Rethinking the transfusion pathway in myelodysplastic syndromes: Study protocol for a novel randomized feasibility n-of-1 trial of weekly-interval red cell transfusion in myelodysplastic syndromes.
Mo A., Wood E., Shortt J., Charlton A., Evers D., Hoeks M., Pritchard E., Daly J., Hodgson C., Opat S., Bowen D., Reynolds J., Thi Phung Thao L., Stanworth SJ., McQuilten Z.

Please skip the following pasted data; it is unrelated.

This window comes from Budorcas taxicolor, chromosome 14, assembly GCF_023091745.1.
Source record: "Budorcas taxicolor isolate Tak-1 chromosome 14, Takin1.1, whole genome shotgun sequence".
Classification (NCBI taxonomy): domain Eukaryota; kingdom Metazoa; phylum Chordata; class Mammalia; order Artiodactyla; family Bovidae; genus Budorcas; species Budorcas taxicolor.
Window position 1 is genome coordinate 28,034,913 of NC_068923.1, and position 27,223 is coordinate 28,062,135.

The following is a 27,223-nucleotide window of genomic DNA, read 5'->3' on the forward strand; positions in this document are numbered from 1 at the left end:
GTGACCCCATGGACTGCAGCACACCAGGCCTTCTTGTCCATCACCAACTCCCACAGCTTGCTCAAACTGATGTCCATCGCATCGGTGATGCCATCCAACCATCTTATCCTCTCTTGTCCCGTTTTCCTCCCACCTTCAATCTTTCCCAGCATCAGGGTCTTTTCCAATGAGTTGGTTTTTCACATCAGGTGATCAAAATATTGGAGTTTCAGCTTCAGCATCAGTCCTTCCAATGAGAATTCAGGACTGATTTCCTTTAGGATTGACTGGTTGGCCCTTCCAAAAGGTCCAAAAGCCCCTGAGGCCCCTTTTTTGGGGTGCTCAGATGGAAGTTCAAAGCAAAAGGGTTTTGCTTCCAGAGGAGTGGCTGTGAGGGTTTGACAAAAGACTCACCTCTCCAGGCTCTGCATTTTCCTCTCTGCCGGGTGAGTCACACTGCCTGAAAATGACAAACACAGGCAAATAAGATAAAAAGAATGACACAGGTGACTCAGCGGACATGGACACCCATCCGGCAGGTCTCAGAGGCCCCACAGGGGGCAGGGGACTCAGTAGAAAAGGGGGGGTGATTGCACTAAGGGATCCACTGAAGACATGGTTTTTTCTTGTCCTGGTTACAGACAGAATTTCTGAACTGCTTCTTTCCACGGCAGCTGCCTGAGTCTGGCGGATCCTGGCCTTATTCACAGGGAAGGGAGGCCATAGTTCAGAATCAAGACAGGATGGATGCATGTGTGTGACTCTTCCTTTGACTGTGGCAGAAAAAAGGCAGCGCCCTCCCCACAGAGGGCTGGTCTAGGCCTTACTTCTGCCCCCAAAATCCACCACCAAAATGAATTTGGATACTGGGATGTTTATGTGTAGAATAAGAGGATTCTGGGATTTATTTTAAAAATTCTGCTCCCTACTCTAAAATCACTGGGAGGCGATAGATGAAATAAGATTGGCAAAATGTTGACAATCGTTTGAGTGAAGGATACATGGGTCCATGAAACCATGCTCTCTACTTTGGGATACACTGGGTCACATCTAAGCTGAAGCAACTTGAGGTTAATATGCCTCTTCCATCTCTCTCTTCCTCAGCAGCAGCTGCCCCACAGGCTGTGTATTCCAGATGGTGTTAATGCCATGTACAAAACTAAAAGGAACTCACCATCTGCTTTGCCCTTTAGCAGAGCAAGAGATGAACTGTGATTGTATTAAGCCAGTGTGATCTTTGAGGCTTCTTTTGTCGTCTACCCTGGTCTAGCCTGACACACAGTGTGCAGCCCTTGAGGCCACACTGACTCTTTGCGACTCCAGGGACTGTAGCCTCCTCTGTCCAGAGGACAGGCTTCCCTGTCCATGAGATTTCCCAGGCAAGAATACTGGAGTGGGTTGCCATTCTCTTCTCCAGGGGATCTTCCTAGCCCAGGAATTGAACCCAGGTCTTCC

BACKGROUND: Anemia in myelodysplastic syndromes (MDS) is associated with poorer health-related quality of life (HRQoL) and physical function, and is frequently treated with transfusions. The current common practice of transfusing multiple red blood cells (RBC) units every 2-4 weeks may result in peaks/troughs in hemoglobin (Hb) level, yet maintaining a stable Hb may better improve HRQoL. We describe a study protocol aiming to investigate the feasibility of weekly low-dose RBC transfusion in MDS patients, including assessing HRQoL and physical function outcomes. STUDY DESIGN AND METHODS: In this n-of-1 pilot study, patients receive two treatment arms, with randomly allocated treatment sequence: arm A (patient's usual transfusion schedule) and arm B (weekly transfusion, individualized per patient). To facilitate timely delivery of weekly transfusion, extended-matched RBCs are provided, with transfusion based upon the previous week's Hb/pre-transfusion testing results to eliminate delays of awaiting contemporaneous cross-matching. Primary outcome is the feasibility of delivering weekly transfusion. Secondary outcomes include HRQoL, functional activity measurements, RBC usage, and alloimmunization rates. A qualitative substudy explores patient and staff experiences. RESULTS: The trial is open in Australia, Netherlands, and UK. The first patient was recruited in 2020. Inter-country differences in providing RBCs are observed, including patient genotyping versus serological phenotyping to select compatible units. DISCUSSION: This pilot trial evaluates a novel personalized transfusion approach of weekly matched RBC transfusion and challenges the dogma of current routine pre-transfusion matching practice. Findings on study feasibility, HRQoL, and physical functional outcomes and the qualitative substudy will inform the design of a larger definitive trial powered for clinical outcomes.